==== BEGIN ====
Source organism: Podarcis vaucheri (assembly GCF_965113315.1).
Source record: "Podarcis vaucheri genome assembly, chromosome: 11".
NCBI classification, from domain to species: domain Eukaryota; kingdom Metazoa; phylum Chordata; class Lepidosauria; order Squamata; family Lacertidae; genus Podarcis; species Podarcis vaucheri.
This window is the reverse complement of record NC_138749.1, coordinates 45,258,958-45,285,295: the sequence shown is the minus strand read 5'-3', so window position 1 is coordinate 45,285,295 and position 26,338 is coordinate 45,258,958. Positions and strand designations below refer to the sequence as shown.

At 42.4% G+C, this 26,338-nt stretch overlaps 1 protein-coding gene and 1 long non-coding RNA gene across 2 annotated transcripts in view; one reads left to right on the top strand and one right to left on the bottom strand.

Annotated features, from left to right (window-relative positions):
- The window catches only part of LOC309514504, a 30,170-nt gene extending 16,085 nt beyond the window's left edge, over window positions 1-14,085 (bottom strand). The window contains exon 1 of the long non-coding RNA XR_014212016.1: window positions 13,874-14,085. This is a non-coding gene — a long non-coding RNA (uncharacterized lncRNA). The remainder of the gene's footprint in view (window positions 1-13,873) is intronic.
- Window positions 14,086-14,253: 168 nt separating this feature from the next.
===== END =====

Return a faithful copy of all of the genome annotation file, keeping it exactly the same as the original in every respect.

Source organism: Podarcis vaucheri (assembly GCF_965113315.1).
Source record: "Podarcis vaucheri genome assembly, chromosome: 11".
NCBI classification, from domain to species: domain Eukaryota; kingdom Metazoa; phylum Chordata; class Lepidosauria; order Squamata; family Lacertidae; genus Podarcis; species Podarcis vaucheri.
This window is the reverse complement of record NC_138749.1, coordinates 45,258,958-45,285,295: the sequence shown is the minus strand read 5'-3', so window position 1 is coordinate 45,285,295 and position 26,338 is coordinate 45,258,958. Positions and strand designations below refer to the sequence as shown.

At 42.4% G+C, this 26,338-nt stretch overlaps 1 protein-coding gene and 1 long non-coding RNA gene across 2 annotated transcripts in view; one reads left to right on the top strand and one right to left on the bottom strand.

Annotated features, from left to right (window-relative positions):
- The window catches only part of LOC309514504, a 30,170-nt gene extending 16,085 nt beyond the window's left edge, over window positions 1-14,085 (bottom strand). The window contains exon 1 of the long non-coding RNA XR_014212016.1: window positions 13,874-14,085. This is a non-coding gene — a long non-coding RNA (uncharacterized lncRNA). The remainder of the gene's footprint in view (window positions 1-13,873) is intronic.
- Window positions 14,086-14,253: 168 nt separating this feature from the next.